Simultaneously, this "fan art" takes an ironic turn, carefully masked by an aesthetic which undermines the official nature of traditional art history sources. The nature of "fan art" is one which is defined by intense sincerity; an earnest admiration for the works or ideas of specific people or groups. One need only consider the obvious examples painstakingly rendered in correction fluid or retractable pencil on junior high binders to have some notion of the concept. Clearly, "fan art" in its truest form has no conscious criticality toward its source of devotion. But with the Cedar Tavern Singers AKA Les Phonoréalistes, this earnestness is developed through a concerted self-conscious evaluation. CTSAKAP is both a band and not a band, and their music is performance, lecture and pop song. The artworks and physical material associated with this band/non-band are products for exhibition and tools for promotion (primarily of other artists interestingly enough). The research sources for CTSAKAP are diverse, including entirely subjective additions as well as historical inaccuracies derived from memory. The result is a freewheeling collection of objects, documents, performances, recordings and multiples which effectively satirize the canons of high art while seamlessly acknowledging the debt contemporary artists owe to their forebears. The Cedar Tavern Singers AKA Les Phonoréalistes' work is not straightforward devotion to a person or cause; it is appreciation with a satirical edge, a compliment with a wink, a tongue-in-cheek pat on the back.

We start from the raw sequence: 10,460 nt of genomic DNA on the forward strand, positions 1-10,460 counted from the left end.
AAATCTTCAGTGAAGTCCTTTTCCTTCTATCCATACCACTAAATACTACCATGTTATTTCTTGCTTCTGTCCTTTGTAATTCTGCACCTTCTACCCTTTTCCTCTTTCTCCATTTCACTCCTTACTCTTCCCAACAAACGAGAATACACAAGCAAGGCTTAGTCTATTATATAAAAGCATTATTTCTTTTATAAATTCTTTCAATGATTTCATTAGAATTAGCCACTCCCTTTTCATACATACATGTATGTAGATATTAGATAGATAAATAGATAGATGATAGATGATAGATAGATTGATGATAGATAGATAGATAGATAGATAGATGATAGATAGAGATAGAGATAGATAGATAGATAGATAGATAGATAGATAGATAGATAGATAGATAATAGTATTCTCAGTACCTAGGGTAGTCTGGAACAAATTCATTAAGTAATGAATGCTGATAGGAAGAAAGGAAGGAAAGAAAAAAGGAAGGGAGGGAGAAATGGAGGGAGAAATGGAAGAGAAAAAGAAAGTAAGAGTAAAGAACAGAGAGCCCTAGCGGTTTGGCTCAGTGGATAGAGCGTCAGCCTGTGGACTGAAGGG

Thus, for many viewers with an educated eye/ear, these projects signify clearly cheeky references from art history textbooks. If you are an artist or you have gone through any contemporary art history courses, you are probably going to let out a knowing laugh at some point while experiencing Art Snob Solutions, Phase 2. These are "in" jokes that are most accessible to "in"siders. But just because the jokes are obscure is not to say that this work is elitist (really it is anything but). The co-opting and reimagining of elitist frameworks is where the tension of McTrowe's and Wong's project lies. Through their actions, McTrowe and Wong are engaging new audiences for the art history they are tearing down and building up. These audiences are encouraged throughout the exhibition to view art history as a site for specific personal engagement rather than an abstract field for privileged academics. Ultimately, the mantra "take some notes, Google it" which CTSAKAP espouse is a particularly relevant piece of DIY advice. This gesture of encouragement pushes viewers to use their experience with Art Snob Solutions, Phase 2 to determine their own understandings and start reconstructing art history themselves.
1. Bourriaud, Nicolas. Postproduction. Culture as Screenplay: How Art Reprograms the World, 2d ed. (New York: Lukas and Sternberg, 2005), 16-17.
/SCOTT ROGERS is a multidisciplinary artist, writer and facilitator currently based in Calgary, Canada. He has shown his work in group and solo shows throughout Canada as well as internationally in Germany, the United States and Ireland. He has upcoming exhibitions at Eyelevel Gallery (Halifax), Galerie Sans Nom (Moncton) and Stride Gallery (Calgary). Scott has upcoming residencies at the Banff Centre (Reverse Pedagogy Thematic Residency), Akureyri Artist Studio (Akureyri, Iceland) and KIAC (Dawson City, Yukon).